Of that list,
Opinions on "1.0 ability"
1.0 only really matters for "vocabulary" crates, where their intended use case is as a public dependency. Taking 1.0 to mean "we don't expect to ever want to make breaking changes,"
- libc is essentially committed to staying 0.2 forever. The 0.1=>0.2 move isn't (sometimes) referred to as the libcpocalypse for no reason. I see one scenario where libc goes to 1.0:
- it's api compatible and semver tricked,
- we're confident that Rust has the capability to express all C API features with full accuracy and matching the forward compatibility of ABI-stable C (this means at least opaque extern type support), and
- we've developed some standard for LTS and MSRV of LTS.
- getrandom: As you mentioned,
getrandom is (slowly) on its way towards being included in std as a minimal interface to the OS's "strong" randomness source
- rand_core: How best to implement or consume pseudorandomness (especially where cryptographic integrity is concerned) is still evolving, even outside of Rust. I expect committing to a stable
CryptoRngCore to be undesirable still (and especially with upcastable traits coming "soon").
- There's also
SeedableRng::seed_from_u64; rand considers determinism a stability guarantee, and that provided trait method embeds a small rng to mix any u64 into a "reasonably good quality" rng seed. The choice of how this is done is both currently considered part of the stable ABI and is subject to wanting to be replaced with a different choice in the future.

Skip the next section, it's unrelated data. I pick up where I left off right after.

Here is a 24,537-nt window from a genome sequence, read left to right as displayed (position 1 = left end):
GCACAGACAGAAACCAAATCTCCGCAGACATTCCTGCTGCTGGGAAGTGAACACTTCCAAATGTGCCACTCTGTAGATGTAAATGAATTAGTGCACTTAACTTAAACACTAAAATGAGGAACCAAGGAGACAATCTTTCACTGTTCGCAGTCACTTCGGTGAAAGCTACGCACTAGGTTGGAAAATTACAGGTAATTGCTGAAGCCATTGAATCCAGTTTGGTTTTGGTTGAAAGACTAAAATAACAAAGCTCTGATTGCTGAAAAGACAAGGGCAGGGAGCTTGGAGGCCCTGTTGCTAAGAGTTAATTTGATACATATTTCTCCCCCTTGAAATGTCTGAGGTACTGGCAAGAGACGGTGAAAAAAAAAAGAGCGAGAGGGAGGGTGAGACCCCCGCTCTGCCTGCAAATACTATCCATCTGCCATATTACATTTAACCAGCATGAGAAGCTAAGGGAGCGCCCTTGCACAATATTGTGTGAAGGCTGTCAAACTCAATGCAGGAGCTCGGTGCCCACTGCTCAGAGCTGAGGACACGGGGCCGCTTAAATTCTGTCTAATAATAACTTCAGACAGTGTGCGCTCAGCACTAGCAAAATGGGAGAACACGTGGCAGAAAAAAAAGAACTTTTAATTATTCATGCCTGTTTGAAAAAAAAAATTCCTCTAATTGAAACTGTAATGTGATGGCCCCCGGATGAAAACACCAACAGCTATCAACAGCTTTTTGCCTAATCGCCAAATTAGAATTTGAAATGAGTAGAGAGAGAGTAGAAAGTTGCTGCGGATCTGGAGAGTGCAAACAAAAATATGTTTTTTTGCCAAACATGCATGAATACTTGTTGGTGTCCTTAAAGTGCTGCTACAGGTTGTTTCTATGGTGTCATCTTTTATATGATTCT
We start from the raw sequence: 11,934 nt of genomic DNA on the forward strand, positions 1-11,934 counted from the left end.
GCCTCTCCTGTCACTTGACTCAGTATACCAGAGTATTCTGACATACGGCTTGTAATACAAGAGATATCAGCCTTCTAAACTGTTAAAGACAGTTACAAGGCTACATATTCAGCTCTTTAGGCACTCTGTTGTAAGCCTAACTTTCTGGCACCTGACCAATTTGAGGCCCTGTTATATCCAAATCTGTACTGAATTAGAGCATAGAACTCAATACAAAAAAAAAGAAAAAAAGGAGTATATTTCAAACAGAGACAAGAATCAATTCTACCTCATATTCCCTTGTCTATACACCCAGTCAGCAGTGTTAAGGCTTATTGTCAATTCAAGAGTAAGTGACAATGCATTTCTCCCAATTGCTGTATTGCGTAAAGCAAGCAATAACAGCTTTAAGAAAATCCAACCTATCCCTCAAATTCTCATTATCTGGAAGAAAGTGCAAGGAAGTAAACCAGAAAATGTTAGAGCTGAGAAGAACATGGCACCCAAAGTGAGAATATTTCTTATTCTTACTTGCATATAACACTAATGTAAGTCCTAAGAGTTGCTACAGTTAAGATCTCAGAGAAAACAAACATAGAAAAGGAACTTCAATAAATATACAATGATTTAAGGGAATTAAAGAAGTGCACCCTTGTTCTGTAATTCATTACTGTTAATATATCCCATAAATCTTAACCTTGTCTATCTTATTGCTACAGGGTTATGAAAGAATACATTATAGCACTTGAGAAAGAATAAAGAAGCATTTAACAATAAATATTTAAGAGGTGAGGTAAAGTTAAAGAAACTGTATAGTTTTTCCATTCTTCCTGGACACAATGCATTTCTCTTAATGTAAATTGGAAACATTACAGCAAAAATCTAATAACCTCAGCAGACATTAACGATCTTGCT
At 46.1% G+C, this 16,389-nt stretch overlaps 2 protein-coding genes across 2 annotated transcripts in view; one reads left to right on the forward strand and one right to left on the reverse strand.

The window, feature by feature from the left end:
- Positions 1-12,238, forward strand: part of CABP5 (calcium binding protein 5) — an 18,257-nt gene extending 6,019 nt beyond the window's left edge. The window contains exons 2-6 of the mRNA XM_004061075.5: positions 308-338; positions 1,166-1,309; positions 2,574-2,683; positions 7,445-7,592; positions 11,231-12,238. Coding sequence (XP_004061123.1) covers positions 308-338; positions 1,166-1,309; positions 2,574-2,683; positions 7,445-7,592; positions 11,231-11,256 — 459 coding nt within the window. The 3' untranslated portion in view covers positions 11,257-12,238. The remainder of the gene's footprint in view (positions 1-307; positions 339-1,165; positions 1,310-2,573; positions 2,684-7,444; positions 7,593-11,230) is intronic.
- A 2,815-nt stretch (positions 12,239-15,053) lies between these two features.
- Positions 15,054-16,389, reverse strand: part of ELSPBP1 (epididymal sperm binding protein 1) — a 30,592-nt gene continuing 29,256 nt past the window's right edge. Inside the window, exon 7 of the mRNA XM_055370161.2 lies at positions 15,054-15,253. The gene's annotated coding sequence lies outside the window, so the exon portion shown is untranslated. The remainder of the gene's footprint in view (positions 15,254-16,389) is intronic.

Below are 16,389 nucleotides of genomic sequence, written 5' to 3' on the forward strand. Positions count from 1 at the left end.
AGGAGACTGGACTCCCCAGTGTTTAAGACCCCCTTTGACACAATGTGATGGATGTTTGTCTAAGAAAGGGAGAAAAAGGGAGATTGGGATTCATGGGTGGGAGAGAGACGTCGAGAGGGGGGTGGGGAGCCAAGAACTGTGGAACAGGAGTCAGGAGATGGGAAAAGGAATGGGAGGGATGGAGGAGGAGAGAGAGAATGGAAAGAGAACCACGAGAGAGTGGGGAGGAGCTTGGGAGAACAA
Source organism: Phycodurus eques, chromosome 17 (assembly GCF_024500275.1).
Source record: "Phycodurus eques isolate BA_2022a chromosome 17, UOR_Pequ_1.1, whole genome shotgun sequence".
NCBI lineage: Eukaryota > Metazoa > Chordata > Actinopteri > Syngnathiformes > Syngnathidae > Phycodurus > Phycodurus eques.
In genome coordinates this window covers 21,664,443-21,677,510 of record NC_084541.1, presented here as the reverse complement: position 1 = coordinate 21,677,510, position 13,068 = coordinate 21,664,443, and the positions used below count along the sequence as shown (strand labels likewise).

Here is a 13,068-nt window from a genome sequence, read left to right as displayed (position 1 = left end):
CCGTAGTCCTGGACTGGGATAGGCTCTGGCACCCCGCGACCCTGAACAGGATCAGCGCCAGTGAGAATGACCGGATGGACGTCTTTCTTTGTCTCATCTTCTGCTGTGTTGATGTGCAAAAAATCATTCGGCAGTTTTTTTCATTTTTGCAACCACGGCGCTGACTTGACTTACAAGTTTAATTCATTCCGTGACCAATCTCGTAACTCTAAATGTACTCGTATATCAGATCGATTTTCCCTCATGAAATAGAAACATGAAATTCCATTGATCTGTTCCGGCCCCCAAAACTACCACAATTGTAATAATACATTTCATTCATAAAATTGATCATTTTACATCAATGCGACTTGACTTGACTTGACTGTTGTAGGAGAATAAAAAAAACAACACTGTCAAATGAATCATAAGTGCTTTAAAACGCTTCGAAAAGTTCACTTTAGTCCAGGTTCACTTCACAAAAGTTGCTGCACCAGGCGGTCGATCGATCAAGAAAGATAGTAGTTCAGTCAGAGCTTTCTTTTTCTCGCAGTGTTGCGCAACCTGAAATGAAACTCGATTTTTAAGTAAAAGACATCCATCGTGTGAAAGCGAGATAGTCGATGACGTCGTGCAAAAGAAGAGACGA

- But I could see at least considering
RngCore as "1.0 stable," and it's certainly a downstream public interface member... except that the error type definition is not really obviously correct; it would kinda prefer being a no_std-compatible
- rand_chacha: As far as I understand it, not intended to be a public API member. Also blocked on the rand_core public dependency.
- base64: Not intended as a public dependency, and still seeing breaking API updates. (Efficient decoding interfaces aren't trivial!)
- hashbrown, parking_lot: have stable equivalents in std.
- time: APIs for time are complicated. Has a std alternative in
SystemTime, although it's a bit more clunky to use and doesn't support timezones.
- log: Like libc, seems for-the-most-part frozen to 0.4. Currently working on support for structured logging (attaching arbitrary fields to logs), which probably blocks it from being "1.0 ready."
- AIUI they're currently aiming towards making the structured logging backend production and consumption stable, but not the macros yet. Perhaps a log-core for just the sink interface could make sense and 1.0 earlier?
- The global state would still live in the
log-core would be just the
Log trait and supporting cast.
- Depending on how exactly it's done, this could even separate out "simple" unstructured logging and 1.0 it before structured logging.
- But this very much ends up feeling like an exercise in making API subsets 1.0 just for the point of them being 1.0, not for actualizable benefit.
- On the other hand, I don't know the comparison/tradeoff/choices between log's sval and tracing's valuable. (log is an established choice, but tracing (is a lot more complex and) I think has a bit more adopted velocity.)